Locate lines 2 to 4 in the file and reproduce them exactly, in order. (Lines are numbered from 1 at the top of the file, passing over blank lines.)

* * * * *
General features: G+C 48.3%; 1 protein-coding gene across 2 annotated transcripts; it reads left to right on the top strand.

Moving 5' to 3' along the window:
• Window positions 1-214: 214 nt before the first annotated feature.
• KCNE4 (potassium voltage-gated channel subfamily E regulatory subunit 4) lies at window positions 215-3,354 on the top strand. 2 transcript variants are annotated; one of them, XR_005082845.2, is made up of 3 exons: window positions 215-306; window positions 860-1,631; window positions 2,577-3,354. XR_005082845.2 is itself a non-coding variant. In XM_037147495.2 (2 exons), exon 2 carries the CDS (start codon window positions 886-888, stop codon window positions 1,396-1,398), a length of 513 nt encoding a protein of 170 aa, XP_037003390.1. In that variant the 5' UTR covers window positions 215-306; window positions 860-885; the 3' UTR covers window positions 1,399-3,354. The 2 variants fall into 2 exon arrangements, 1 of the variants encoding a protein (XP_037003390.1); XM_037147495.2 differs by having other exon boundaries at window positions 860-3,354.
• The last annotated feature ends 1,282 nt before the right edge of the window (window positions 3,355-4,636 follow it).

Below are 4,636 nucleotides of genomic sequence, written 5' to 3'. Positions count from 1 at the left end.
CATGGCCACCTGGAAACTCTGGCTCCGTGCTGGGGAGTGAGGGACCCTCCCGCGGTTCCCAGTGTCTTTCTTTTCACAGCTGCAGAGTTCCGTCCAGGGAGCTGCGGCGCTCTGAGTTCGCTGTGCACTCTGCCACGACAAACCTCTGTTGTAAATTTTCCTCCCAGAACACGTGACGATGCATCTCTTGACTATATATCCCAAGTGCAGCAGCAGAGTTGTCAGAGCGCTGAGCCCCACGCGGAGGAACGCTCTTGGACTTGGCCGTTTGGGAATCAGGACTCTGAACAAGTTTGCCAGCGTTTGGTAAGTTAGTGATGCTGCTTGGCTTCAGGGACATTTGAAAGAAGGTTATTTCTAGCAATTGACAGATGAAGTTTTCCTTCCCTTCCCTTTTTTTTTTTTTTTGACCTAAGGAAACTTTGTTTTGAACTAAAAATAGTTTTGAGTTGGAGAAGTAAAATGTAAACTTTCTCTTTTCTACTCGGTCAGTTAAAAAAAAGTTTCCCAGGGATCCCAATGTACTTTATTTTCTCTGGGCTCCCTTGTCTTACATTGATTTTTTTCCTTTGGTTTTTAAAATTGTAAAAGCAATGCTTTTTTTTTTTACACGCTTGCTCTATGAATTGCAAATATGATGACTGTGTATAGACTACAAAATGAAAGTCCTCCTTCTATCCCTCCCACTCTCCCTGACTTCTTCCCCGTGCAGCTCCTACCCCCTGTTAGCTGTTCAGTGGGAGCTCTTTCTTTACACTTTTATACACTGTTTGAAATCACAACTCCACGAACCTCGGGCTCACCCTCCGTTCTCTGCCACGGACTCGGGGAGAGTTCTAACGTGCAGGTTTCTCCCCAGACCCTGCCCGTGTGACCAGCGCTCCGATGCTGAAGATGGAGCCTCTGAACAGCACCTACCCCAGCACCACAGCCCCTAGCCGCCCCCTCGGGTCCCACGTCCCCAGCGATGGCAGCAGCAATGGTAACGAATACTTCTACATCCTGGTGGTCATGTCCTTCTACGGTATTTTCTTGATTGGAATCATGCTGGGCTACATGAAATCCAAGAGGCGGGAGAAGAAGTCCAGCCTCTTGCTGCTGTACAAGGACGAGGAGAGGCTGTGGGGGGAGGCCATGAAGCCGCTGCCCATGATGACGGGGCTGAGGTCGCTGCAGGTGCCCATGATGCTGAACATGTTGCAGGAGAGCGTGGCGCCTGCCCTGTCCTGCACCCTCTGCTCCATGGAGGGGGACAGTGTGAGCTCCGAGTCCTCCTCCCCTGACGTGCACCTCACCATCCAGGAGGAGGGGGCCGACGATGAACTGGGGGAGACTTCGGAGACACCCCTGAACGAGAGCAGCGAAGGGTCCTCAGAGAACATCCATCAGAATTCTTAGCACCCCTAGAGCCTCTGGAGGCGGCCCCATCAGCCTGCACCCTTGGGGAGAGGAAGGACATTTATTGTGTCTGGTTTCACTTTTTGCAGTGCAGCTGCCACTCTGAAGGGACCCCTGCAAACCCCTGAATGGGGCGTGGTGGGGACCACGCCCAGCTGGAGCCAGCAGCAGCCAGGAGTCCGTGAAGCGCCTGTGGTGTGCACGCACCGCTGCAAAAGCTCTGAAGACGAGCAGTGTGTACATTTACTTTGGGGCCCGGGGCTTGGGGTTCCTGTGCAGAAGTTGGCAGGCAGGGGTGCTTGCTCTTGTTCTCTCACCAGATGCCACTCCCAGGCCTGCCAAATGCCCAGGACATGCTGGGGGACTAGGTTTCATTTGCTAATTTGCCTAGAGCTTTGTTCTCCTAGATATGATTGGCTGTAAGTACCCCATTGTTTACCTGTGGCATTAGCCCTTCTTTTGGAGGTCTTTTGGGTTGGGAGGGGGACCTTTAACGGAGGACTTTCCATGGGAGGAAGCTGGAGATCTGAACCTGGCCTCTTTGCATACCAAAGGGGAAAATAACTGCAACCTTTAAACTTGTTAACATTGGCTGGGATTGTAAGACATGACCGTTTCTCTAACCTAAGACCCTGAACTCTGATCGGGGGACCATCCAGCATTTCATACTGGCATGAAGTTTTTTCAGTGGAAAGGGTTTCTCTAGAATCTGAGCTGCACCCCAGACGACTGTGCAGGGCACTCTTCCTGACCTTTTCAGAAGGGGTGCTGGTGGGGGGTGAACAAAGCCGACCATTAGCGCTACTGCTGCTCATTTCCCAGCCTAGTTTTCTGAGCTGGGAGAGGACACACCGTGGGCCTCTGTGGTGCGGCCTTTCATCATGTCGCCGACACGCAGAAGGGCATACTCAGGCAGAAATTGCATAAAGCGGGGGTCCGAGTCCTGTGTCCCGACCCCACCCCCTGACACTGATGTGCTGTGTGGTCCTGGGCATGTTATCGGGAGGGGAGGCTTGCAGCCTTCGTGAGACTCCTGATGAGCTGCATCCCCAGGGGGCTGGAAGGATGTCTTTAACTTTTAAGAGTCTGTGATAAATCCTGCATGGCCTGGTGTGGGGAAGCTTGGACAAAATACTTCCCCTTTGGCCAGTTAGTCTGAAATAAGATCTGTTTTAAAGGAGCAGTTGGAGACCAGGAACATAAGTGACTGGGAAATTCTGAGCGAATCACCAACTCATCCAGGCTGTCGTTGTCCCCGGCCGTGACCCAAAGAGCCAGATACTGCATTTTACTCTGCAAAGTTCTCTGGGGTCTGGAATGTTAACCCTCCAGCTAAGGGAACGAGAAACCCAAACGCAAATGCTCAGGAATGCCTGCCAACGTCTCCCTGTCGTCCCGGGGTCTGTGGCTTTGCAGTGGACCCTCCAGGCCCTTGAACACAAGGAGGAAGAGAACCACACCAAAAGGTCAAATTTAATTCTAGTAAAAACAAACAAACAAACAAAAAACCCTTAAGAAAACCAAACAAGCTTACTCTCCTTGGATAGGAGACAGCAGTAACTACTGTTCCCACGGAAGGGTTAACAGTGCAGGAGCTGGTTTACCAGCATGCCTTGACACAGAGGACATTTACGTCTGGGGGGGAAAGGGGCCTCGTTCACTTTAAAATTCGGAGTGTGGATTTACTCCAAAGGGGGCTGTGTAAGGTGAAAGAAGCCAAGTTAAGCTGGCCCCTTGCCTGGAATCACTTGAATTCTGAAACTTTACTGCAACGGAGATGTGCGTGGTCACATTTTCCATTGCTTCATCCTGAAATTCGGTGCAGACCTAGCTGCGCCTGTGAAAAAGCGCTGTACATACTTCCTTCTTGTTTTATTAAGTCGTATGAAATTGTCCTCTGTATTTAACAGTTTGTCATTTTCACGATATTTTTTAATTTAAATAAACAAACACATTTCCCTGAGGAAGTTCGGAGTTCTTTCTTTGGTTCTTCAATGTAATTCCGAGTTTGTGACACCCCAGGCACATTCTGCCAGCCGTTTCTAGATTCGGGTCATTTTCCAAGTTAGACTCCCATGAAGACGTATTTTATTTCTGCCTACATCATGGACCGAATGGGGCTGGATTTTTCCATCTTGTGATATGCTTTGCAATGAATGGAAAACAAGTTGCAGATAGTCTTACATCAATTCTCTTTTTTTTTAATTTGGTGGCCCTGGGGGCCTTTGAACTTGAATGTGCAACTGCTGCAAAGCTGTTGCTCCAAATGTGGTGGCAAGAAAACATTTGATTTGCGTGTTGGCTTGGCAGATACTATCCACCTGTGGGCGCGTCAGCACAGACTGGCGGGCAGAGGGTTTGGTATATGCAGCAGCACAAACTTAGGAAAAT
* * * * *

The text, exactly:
Moving 5' to 3' along the window:
• Window positions 1-214: 214 nt before the first annotated feature.
• KCNE4 (potassium voltage-gated channel subfamily E regulatory subunit 4) lies at window positions 215-3,354 on the top strand. 2 transcript variants are annotated; one of them, XR_005082845.2, is made up of 3 exons: window positions 215-306; window positions 860-1,631; window positions 2,577-3,354. XR_005082845.2 is itself a non-coding variant. In XM_037147495.2 (2 exons), exon 2 carries the CDS (start codon window positions 886-888, stop codon window positions 1,396-1,398), a length of 513 nt encoding a protein of 170 aa, XP_037003390.1. In that variant the 5' UTR covers window positions 215-306; window positions 860-885; the 3' UTR covers window positions 1,399-3,354. The 2 variants fall into 2 exon arrangements, 1 of the variants encoding a protein (XP_037003390.1); XM_037147495.2 differs by having other exon boundaries at window positions 860-3,354.